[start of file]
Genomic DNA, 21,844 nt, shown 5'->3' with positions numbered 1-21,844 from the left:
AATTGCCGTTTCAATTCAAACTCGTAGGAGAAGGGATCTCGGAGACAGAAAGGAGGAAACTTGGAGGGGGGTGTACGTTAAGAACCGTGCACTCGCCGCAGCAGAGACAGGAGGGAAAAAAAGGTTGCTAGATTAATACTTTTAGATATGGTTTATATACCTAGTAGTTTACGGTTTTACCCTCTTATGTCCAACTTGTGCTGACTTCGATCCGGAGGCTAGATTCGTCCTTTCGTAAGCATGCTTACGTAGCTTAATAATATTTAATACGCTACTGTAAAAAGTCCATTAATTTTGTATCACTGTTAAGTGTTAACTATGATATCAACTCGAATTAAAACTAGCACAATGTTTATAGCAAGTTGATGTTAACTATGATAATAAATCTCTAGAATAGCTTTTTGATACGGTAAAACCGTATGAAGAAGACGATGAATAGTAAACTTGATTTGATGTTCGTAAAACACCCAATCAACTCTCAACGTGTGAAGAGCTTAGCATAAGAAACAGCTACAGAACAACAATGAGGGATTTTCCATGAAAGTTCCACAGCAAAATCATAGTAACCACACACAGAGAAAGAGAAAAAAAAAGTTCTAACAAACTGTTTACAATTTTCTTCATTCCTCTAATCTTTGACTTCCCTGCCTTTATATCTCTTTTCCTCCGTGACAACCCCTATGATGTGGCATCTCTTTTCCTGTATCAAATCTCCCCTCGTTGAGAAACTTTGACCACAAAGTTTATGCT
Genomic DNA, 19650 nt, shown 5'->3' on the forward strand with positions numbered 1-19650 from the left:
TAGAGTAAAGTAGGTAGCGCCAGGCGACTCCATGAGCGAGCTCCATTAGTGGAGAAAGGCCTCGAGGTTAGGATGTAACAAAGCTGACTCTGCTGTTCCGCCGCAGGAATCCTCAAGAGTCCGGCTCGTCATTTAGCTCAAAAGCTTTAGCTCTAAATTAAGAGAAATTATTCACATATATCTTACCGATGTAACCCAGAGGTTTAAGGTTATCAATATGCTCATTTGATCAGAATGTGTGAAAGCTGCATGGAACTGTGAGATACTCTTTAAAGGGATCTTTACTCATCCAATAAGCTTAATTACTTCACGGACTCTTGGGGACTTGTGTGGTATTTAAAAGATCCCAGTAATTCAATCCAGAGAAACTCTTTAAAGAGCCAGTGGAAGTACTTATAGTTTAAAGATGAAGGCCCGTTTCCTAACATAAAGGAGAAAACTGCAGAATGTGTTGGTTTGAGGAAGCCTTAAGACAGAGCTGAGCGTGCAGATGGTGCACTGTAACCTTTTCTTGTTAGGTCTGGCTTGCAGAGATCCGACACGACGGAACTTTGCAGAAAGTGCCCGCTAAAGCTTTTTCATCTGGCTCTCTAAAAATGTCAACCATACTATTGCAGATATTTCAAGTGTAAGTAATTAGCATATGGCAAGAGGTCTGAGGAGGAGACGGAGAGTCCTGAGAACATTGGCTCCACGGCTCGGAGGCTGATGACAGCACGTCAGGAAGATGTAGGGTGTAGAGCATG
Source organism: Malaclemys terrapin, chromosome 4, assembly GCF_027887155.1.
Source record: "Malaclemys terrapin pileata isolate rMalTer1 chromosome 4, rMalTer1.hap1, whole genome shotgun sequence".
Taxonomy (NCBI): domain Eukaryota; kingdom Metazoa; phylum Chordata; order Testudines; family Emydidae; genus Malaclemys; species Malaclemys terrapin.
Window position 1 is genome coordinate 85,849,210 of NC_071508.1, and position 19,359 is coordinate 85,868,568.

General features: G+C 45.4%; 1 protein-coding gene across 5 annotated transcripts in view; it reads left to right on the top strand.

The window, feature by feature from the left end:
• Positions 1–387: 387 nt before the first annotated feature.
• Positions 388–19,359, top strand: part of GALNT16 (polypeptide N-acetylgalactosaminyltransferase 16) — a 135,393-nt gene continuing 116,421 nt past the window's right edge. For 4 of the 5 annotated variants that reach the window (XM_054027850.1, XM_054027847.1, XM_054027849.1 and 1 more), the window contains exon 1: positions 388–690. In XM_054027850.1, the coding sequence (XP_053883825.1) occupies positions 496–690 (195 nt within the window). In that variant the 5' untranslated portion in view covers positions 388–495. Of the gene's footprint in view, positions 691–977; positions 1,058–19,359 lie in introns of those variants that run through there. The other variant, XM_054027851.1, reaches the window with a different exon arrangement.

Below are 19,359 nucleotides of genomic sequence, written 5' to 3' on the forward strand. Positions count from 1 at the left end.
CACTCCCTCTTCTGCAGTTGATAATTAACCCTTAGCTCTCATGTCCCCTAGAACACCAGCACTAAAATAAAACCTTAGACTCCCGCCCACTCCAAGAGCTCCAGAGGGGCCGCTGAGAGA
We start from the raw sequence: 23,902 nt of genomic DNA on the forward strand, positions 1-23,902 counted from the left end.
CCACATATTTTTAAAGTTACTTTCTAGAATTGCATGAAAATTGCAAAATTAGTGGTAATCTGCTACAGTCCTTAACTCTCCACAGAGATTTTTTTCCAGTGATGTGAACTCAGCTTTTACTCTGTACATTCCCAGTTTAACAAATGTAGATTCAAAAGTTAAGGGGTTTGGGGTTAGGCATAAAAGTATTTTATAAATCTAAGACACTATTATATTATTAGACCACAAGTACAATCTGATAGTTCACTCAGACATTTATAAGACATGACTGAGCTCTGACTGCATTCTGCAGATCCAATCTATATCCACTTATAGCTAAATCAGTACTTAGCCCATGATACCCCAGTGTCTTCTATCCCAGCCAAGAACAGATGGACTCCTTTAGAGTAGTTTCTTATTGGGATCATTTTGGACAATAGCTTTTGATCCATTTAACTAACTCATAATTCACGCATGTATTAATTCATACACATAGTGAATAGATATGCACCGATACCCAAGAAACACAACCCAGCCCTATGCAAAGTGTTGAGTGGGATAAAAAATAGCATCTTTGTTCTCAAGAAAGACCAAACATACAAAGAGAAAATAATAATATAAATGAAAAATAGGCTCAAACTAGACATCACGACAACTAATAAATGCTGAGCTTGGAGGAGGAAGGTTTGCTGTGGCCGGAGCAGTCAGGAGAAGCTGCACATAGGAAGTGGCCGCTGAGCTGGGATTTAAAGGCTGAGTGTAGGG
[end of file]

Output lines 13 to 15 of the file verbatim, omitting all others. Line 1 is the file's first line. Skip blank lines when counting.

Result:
Below are 19,359 nucleotides of genomic sequence, written 5' to 3' on the forward strand. Positions count from 1 at the left end.
CACTCCCTCTTCTGCAGTTGATAATTAACCCTTAGCTCTCATGTCCCCTAGAACACCAGCACTAAAATAAAACCTTAGACTCCCGCCCACTCCAAGAGCTCCAGAGGGGCCGCTGAGAGA
We start from the raw sequence: 23,902 nt of genomic DNA on the forward strand, positions 1-23,902 counted from the left end.